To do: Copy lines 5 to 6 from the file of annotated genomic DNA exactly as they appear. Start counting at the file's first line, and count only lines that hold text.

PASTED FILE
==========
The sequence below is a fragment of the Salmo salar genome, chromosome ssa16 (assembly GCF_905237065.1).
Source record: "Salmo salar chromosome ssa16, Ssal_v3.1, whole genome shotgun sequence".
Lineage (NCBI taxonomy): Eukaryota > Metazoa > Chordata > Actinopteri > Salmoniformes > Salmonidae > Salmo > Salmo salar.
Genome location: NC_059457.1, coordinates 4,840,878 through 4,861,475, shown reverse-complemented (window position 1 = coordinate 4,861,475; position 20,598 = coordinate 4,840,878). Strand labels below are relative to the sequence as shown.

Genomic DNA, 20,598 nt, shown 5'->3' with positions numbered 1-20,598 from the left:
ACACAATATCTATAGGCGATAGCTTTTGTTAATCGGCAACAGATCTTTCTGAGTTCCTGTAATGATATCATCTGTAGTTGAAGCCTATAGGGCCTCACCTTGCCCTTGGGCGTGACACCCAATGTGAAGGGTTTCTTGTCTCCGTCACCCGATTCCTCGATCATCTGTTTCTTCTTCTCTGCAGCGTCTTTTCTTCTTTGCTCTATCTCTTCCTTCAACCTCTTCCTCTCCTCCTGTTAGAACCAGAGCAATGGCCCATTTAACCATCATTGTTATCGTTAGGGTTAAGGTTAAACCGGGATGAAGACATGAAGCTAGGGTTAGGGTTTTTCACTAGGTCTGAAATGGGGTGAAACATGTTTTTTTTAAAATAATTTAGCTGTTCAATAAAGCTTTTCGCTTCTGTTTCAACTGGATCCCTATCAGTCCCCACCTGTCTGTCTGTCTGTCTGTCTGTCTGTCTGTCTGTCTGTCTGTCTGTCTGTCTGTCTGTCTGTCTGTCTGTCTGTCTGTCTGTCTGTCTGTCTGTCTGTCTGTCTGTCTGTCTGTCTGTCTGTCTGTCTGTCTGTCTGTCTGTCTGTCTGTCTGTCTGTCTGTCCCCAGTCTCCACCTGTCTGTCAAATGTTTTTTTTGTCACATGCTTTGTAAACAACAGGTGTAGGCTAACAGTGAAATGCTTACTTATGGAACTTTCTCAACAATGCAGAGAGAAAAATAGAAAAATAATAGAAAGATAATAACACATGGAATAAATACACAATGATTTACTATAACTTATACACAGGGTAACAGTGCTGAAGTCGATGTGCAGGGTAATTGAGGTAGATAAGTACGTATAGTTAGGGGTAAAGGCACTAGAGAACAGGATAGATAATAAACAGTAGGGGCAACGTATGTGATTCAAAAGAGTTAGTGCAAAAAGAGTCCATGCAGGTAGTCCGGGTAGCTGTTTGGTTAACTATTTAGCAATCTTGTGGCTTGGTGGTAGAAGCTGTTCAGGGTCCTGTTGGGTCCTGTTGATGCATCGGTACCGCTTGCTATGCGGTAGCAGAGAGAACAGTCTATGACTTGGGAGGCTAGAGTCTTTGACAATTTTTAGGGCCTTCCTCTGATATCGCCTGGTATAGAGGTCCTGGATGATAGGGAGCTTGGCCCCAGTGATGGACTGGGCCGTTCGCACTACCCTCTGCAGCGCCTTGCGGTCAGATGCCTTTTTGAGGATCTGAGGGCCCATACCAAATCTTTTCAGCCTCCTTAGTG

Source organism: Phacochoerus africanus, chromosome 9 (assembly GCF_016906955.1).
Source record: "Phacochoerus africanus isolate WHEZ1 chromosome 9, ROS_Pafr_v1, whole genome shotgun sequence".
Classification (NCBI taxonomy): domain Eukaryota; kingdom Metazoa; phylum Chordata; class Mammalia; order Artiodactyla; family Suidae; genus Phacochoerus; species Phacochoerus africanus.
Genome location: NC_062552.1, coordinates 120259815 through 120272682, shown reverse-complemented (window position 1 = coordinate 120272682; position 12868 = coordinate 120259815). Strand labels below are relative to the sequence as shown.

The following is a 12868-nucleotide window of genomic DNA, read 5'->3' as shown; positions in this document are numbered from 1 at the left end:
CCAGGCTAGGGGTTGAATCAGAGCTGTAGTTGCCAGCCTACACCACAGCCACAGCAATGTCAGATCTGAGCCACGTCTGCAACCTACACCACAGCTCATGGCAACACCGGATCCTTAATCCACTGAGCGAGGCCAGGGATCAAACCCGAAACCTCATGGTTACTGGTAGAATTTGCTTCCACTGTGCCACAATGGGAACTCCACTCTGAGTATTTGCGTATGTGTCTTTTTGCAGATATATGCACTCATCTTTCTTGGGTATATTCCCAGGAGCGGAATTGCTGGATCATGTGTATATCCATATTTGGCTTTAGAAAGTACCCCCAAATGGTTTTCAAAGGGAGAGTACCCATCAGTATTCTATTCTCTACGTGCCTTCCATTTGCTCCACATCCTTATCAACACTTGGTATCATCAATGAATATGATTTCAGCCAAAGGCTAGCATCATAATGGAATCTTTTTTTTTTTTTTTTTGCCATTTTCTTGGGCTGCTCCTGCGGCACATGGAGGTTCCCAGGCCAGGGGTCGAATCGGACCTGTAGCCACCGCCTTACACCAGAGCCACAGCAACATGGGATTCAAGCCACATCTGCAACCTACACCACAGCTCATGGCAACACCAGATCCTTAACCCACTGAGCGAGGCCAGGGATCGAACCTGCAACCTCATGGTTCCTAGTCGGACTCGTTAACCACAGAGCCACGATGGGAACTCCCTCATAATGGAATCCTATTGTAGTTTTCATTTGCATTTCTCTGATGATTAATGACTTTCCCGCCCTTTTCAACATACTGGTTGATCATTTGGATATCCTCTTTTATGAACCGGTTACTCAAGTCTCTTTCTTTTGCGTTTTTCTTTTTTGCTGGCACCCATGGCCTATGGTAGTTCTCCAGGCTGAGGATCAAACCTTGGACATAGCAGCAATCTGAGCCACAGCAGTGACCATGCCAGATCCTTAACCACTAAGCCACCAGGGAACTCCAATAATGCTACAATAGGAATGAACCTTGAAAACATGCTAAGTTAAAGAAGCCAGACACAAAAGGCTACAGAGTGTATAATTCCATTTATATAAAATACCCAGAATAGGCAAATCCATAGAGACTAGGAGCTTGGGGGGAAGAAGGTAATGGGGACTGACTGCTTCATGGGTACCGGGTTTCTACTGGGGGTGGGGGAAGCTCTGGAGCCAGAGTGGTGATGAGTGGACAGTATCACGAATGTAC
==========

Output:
Genomic DNA, 20,598 nt, shown 5'->3' with positions numbered 1-20,598 from the left:
ACACAATATCTATAGGCGATAGCTTTTGTTAATCGGCAACAGATCTTTCTGAGTTCCTGTAATGATATCATCTGTAGTTGAAGCCTATAGGGCCTCACCTTGCCCTTGGGCGTGACACCCAATGTGAAGGGTTTCTTGTCTCCGTCACCCGATTCCTCGATCATCTGTTTCTTCTTCTCTGCAGCGTCTTTTCTTCTTTGCTCTATCTCTTCCTTCAACCTCTTCCTCTCCTCCTGTTAGAACCAGAGCAATGGCCCATTTAACCATCATTGTTATCGTTAGGGTTAAGGTTAAACCGGGATGAAGACATGAAGCTAGGGTTAGGGTTTTTCACTAGGTCTGAAATGGGGTGAAACATGTTTTTTTTAAAATAATTTAGCTGTTCAATAAAGCTTTTCGCTTCTGTTTCAACTGGATCCCTATCAGTCCCCACCTGTCTGTCTGTCTGTCTGTCTGTCTGTCTGTCTGTCTGTCTGTCTGTCTGTCTGTCTGTCTGTCTGTCTGTCTGTCTGTCTGTCTGTCTGTCTGTCTGTCTGTCTGTCTGTCTGTCTGTCTGTCTGTCTGTCTGTCTGTCTGTCTGTCTGTCTGTCTGTCTGTCCCCAGTCTCCACCTGTCTGTCAAATGTTTTTTTTGTCACATGCTTTGTAAACAACAGGTGTAGGCTAACAGTGAAATGCTTACTTATGGAACTTTCTCAACAATGCAGAGAGAAAAATAGAAAAATAATAGAAAGATAATAACACATGGAATAAATACACAATGATTTACTATAACTTATACACAGGGTAACAGTGCTGAAGTCGATGTGCAGGGTAATTGAGGTAGATAAGTACGTATAGTTAGGGGTAAAGGCACTAGAGAACAGGATAGATAATAAACAGTAGGGGCAACGTATGTGATTCAAAAGAGTTAGTGCAAAAAGAGTCCATGCAGGTAGTCCGGGTAGCTGTTTGGTTAACTATTTAGCAATCTTGTGGCTTGGTGGTAGAAGCTGTTCAGGGTCCTGTTGGGTCCTGTTGATGCATCGGTACCGCTTGCTATGCGGTAGCAGAGAGAACAGTCTATGACTTGGGAGGCTAGAGTCTTTGACAATTTTTAGGGCCTTCCTCTGATATCGCCTGGTATAGAGGTCCTGGATGATAGGGAGCTTGGCCCCAGTGATGGACTGGGCCGTTCGCACTACCCTCTGCAGCGCCTTGCGGTCAGATGCCTTTTTGAGGATCTGAGGGCCCATACCAAATCTTTTCAGCCTCCTTAGTG